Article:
Open source advocates are treating Florian Mueller (right) the way liberals are treating Juan Williams these days, and it's not hard to see why.
Mueller's acceptance of the fact that Fair, Reasonable And Non-Discriminatory Terms (FRAND) is coming to open European standards has made him apostate.
Some are even willing to write me out of the movement for daring to befriend the man.
But Mueller isn't writing this stuff because he wants to, and I don't think he's doing it because he's paid to, either.
He's writing it because it happens to be true.
Take, for example, this post by Unisys developer Patrice-Emmanuel Schmitz, writing at the Open Source Observatory and Repository, which calls itself "a platform for exchanging information, experiences and FLOSS-based code for use in public administrations."
In the European Union Public License (EUPL) (and in copyright law in general), the term royalty-free means that once the software is licensed, the licensee is free to use and distribute the work without paying additional royalty charges. This makes no obstacle to charging an initial fee for distributing or selling the software (as it may be done by a commercial FOSS organisation), or to a financial agreement between developing organisations (i.e. to mutualise and share the cost of software development).
In other words, there's nothing wrong with paying for code. Royalty-free should mean that continuing charges past that initial payment -- monopoly rents -- should not be allowed.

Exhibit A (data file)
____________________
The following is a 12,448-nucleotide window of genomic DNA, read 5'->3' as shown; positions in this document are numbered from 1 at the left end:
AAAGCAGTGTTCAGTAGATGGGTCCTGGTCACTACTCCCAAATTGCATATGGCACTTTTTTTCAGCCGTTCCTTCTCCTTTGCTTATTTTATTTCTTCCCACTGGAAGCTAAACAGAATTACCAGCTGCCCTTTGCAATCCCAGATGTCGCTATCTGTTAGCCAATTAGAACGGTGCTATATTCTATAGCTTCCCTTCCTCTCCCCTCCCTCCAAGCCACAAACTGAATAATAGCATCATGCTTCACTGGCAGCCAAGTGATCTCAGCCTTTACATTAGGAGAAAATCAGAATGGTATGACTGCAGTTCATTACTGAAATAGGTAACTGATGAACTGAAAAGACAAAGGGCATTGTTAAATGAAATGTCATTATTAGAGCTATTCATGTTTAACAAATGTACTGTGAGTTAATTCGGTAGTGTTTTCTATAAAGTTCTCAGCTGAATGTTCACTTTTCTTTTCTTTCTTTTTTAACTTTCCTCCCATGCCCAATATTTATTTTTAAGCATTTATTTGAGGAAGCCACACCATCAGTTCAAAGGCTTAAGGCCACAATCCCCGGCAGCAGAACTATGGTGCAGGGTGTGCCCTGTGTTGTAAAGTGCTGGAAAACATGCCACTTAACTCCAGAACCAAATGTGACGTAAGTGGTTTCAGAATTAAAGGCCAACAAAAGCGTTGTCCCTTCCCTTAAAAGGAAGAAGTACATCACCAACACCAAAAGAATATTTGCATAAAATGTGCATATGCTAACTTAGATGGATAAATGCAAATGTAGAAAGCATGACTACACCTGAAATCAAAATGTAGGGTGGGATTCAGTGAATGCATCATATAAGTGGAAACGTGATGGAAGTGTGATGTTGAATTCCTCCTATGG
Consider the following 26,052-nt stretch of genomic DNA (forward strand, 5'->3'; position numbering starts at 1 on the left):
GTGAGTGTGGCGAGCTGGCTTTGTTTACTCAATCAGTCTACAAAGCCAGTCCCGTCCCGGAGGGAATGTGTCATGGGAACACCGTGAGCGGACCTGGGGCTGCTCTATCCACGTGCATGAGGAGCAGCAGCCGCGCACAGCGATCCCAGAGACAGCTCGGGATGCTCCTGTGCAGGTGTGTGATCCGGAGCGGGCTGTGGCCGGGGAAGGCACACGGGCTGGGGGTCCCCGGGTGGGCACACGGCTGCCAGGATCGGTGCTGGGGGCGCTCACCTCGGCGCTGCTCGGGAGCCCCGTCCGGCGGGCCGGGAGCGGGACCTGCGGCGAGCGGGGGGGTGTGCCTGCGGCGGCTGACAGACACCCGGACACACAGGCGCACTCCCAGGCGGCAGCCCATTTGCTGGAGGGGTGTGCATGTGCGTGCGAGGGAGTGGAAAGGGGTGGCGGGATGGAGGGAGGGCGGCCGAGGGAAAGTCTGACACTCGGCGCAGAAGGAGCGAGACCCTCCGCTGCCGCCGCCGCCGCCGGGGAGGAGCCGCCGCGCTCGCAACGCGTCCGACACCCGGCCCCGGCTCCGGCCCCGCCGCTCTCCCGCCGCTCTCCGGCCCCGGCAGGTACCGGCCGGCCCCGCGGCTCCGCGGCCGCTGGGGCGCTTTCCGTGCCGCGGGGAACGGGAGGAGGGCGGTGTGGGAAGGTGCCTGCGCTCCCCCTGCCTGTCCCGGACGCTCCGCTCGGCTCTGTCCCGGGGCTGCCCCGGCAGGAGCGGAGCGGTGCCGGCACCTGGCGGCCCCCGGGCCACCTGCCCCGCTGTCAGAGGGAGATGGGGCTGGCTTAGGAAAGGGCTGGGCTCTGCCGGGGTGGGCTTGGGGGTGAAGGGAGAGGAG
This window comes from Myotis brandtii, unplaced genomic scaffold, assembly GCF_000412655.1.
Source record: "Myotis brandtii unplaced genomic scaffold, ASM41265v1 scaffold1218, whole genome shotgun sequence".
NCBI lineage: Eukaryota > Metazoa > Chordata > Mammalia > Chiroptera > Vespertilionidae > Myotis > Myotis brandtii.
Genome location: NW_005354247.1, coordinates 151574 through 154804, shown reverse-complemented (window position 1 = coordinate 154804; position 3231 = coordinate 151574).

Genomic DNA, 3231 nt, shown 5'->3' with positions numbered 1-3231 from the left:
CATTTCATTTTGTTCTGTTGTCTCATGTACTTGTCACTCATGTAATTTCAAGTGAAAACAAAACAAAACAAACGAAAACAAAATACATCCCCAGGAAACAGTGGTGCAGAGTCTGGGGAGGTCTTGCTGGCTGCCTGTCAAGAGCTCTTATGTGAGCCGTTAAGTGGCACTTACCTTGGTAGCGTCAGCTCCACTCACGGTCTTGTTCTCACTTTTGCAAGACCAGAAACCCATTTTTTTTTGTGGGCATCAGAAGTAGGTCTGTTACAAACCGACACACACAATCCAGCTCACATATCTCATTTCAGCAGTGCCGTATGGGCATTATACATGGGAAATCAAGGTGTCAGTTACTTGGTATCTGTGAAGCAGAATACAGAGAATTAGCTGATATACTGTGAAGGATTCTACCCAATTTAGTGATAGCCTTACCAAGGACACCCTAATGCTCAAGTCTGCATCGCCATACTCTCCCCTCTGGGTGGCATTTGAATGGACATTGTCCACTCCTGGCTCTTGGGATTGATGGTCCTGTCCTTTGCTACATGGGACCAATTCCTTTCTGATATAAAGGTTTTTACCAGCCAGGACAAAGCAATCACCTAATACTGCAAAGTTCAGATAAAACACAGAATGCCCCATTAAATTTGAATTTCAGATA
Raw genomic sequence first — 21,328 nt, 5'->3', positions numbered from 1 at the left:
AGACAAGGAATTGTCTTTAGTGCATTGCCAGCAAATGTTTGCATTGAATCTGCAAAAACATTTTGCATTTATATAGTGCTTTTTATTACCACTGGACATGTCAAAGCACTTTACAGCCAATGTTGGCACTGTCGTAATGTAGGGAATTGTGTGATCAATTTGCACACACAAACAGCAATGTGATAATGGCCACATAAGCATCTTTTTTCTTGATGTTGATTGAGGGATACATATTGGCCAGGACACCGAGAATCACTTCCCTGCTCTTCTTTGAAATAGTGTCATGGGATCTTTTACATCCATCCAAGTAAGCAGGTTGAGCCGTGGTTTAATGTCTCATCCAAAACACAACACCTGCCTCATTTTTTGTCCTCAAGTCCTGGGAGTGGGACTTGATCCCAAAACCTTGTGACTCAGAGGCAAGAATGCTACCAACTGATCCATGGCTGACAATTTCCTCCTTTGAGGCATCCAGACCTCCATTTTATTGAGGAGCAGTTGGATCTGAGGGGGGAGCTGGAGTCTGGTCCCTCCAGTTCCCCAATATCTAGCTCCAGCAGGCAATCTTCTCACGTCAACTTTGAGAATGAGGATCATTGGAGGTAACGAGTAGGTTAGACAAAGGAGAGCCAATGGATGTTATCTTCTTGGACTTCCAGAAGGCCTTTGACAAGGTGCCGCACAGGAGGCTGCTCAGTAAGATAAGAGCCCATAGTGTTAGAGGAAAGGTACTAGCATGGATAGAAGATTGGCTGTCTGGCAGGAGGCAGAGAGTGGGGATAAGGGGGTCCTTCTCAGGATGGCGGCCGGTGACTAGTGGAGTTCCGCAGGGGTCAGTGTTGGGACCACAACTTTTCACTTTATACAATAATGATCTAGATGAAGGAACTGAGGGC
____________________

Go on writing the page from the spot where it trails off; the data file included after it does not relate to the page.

It seems to me this stance falls somewhere between that of groups like Free Software Foundation Europe (FSFE), and the Business Software Association. Schmitz is saying that paying for software is OK, but once you pay for it you control it. The BSA only supports licenses for software -- ownership does not change hands.
Mueller finds FRAND a reasonable position. He quotes former EU competition commissioner Neelie Kroes, who said in June "I have nothing against intellectual property being brought to the standard-setting table, but it must be disclosed."
Then he adds:
Mrs. Kroes said in the same speech that "reasonable people often disagree" when trying to set FRAND license fees. That's a challenge, not a knock-out criterion. FRAND isn't a mathematical formula that arrives at a simple result. FRAND is a framework, and the way it's interpreted is subject to the specific circumstances of a license agreement.
While European governments have a distinct preference for open source, they also prefer not to dictate the choices their members make. A standards process shouldn't be used to knock out specific vendors, and as Mueller writes there is a difference between openness and royalties.
You may disagree with that. Open source advocates may disagree with that strenuously. That's a good thing. But insisting that all those who accept the legitimacy of a contrary position are bad people is going a little too far. Sometimes they're just reporting the facts.